Tag Archives: movie

James Cameron's Avatar

I’m going to be straight with you.  It’s kind of like Ferngully mixed with Dances With Wolves and some political commentary that ended up being TOO SUBTLE.

When the phrase, “shock and awe” is uttered, I half expected the actors to pause and look at the camera with a sly nod and a wink.  Ultimately, I couldn’t decide which country they were talking about.  I thought maybe Japan, since there were giant robots in the movie.  Whichever one it is, it’s the one that apparently blows up indigenous peoples because they happen to live on some incredibly valuable natural resources.  Also, the stuff is called—and I kid you not—”Unobtanium.”

As in, they were unable to obtain a better name for it.

I guess other names such as, “Dependenceonforeignoilium,” or “Petroleumite” didn’t test well with the focus groups.  We also don’t even know what it’s used for.  All we are told is that it’s worth a lot of “cheddar.”  I mean, I don’t know if it’s a fuel source that the rest of the galaxy depends on or it’s just a metal that’s just expensive because it is fucking hard to get.

Very visually impressive, but the whole story depends so deeply on the “Mighty Whitey” trope that it’s hard to shake the feeling that you’ve seen it before.  In fact, if you’ve watched Dances With Wolves or The Last Samurai, you already know what happens to the main character in Avatar.

The only differences are the really impressive eye candy and the copious explosions.

That and the blue skinned alien love scene wherein I was starting to feel awkward when it went on for just a bit too long.

Interesting and fun to watch, I was most impressed with the wildlife in the movie.  You only get to see a few of the creatures integral to the plot, but throughout the movie you get to see various creatures running around.  The jungle of Pandora has a definite feel, it has presence.  When you watch the film and see how the fauna and the flora work together, you see that the folks behind Avatar have mapped out an entire alien ecosystem.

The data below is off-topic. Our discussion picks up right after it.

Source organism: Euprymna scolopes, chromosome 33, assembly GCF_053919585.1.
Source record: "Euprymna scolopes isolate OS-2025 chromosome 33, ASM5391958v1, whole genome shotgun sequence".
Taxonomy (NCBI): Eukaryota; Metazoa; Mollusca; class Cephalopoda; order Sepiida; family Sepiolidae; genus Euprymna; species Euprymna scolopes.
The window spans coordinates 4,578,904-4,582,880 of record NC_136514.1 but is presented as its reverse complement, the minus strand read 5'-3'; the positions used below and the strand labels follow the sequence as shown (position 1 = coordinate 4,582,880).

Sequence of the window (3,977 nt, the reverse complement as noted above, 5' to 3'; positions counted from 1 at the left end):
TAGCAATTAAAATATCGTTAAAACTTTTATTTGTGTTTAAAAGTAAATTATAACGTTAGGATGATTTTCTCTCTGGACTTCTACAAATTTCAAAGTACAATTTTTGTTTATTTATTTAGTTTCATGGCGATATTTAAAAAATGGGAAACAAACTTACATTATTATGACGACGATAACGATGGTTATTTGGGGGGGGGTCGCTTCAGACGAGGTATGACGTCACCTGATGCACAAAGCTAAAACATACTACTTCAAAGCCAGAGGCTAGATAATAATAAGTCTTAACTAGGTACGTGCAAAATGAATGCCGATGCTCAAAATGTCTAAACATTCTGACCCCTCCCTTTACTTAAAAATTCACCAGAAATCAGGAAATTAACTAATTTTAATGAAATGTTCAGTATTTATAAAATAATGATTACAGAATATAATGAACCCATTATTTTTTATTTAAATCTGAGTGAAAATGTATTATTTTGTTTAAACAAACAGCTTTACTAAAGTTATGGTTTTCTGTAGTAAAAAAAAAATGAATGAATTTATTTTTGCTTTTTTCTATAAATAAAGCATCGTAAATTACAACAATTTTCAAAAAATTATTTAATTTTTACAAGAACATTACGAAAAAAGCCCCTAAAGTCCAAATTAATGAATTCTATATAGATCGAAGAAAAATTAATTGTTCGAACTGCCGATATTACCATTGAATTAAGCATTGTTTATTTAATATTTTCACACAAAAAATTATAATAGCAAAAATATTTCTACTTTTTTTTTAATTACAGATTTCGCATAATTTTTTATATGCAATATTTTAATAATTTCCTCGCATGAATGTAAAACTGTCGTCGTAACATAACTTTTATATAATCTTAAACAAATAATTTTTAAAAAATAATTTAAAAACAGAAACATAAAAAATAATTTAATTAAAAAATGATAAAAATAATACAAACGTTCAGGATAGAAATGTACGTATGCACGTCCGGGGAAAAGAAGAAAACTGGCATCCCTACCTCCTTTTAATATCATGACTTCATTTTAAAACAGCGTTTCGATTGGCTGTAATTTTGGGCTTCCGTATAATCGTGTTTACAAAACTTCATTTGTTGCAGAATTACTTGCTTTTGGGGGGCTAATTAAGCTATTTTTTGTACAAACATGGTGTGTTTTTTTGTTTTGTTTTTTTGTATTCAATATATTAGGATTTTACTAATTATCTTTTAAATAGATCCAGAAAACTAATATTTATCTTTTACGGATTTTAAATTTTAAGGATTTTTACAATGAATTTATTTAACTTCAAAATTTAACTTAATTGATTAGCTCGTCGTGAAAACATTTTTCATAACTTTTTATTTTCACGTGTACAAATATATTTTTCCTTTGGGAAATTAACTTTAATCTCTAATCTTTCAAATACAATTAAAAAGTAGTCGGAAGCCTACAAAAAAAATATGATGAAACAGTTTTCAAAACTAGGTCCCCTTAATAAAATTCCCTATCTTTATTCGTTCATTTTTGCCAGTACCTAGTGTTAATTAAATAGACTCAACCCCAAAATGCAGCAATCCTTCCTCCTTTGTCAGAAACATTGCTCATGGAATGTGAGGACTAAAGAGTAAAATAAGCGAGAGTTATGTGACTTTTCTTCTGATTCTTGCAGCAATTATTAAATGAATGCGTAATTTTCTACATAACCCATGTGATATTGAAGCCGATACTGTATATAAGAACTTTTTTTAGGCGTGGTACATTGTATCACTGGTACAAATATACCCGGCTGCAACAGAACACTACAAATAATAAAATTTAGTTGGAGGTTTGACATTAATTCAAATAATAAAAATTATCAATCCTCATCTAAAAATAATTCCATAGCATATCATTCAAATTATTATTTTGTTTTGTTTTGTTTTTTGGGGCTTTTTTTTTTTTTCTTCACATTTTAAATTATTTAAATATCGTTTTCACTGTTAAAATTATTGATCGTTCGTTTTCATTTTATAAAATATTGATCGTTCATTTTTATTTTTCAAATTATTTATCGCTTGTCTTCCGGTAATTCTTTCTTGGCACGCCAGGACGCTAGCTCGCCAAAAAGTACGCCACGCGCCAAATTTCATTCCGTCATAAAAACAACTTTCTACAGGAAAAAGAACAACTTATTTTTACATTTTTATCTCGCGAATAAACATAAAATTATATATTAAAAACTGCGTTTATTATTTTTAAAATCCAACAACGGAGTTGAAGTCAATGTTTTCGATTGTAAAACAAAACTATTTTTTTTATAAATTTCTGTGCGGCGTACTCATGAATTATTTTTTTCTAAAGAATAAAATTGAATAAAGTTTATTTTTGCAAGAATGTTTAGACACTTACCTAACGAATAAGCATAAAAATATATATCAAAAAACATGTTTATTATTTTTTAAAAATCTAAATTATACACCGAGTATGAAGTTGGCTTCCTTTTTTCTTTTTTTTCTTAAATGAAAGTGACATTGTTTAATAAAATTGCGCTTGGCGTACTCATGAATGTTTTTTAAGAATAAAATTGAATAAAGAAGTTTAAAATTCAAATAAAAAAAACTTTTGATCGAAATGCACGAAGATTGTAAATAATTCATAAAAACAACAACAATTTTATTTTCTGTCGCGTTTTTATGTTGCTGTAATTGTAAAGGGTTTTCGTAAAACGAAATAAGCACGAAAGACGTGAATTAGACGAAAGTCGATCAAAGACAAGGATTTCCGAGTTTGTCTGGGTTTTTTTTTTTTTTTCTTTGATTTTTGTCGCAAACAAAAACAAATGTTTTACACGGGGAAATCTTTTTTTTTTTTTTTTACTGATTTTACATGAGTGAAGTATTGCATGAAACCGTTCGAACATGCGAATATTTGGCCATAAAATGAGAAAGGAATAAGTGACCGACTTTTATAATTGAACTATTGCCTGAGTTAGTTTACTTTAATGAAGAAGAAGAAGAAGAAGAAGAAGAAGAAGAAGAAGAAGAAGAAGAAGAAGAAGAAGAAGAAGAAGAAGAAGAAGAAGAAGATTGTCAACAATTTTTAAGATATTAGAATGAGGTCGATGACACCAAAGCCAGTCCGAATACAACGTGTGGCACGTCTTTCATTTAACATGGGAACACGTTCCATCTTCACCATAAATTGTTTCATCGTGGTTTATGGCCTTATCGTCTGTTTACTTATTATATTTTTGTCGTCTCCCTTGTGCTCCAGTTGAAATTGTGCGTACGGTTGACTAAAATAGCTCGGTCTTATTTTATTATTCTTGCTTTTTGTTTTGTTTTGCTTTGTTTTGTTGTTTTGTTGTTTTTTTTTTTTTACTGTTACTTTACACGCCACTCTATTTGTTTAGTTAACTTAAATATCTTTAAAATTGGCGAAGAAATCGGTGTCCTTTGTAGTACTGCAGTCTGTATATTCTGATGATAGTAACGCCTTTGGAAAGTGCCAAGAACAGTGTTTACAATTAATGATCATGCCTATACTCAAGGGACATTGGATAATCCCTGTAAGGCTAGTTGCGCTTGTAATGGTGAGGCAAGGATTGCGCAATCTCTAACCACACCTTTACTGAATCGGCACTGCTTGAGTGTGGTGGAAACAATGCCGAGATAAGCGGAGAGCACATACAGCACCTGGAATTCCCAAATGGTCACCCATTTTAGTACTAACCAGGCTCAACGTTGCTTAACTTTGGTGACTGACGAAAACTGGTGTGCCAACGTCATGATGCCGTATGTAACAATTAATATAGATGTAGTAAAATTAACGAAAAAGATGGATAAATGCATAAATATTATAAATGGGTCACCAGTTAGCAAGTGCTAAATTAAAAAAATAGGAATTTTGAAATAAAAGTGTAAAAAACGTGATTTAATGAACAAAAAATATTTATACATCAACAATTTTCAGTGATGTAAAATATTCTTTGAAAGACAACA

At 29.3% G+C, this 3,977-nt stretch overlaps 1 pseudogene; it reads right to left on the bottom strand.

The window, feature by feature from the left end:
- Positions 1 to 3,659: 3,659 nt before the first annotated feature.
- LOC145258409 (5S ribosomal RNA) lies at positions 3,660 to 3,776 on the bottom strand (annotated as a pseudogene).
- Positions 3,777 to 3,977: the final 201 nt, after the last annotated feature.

I’m glad that I watched the movie to see this aspect of its design.

That, and robots fighting, although that’s really only at the end of the film.

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Friday Night Frights: Dead Space, Part III

Dead Space as a social activity excels if your audience is into it.  I am going to discuss it here as an interactive movie, with the player as the cameraman and primary actor.  Imagine a movie (one like Event Horizon, Leviathan, or The Thing) where the camera actually responds to your input.

Compare the following scenarios.

Movie: While the main character is investigating a broken console, a shadow quickly flits down the hallway to the right, but the main character notice it.  Everyone yells, “What the hell was that on the right?!”  Character continues to repair broken console oblivious to their doom.

Dead Space:  While the main character is investigating a broken console, a shadow quickly flits down the hallway to the right, but the main character doesn’t notice it.  Everyone yells, “What the hell was that on the right?!”  This time, the camera turns and the actor actually investigates the hallway to the right.

The art in Dead Space plays no small part in the movie like experience. The USG Ishimura, while abandoned, is believable as a large spaceship equipped to house over a thousand people.  It has a work areas, living areas, engineering, and most importantly, a tram system and a zero G basketball court.  A shopping mall and even a virtual brothel are insinuated by advertisements that are strewn about the ship. There are trash cans and bathrooms.  Luggage is found near the flight deck but not near the mining facility.

In short, it’s a believable set.

Which is what makes it more unsettling for the audience when they find out that there doesn’t seem to be anyone on it.

If you look, really look at everything in Dead Space, the environment is telling you a story.  Literally.  The strange graffiti on the wall?  That’s all Unitology script that can be decoded because they created an alphabet for it.  Thomas Holt pointed that out to me and, I would have missed it because it was such detail.

I was avoiding Dead Space.  It came out in November of last year and I just was not sold on it.  I was done with the survival horror genre.  I had heard about it, and read favorable reviews, but then attributed those reviews to fans of Resident Evil.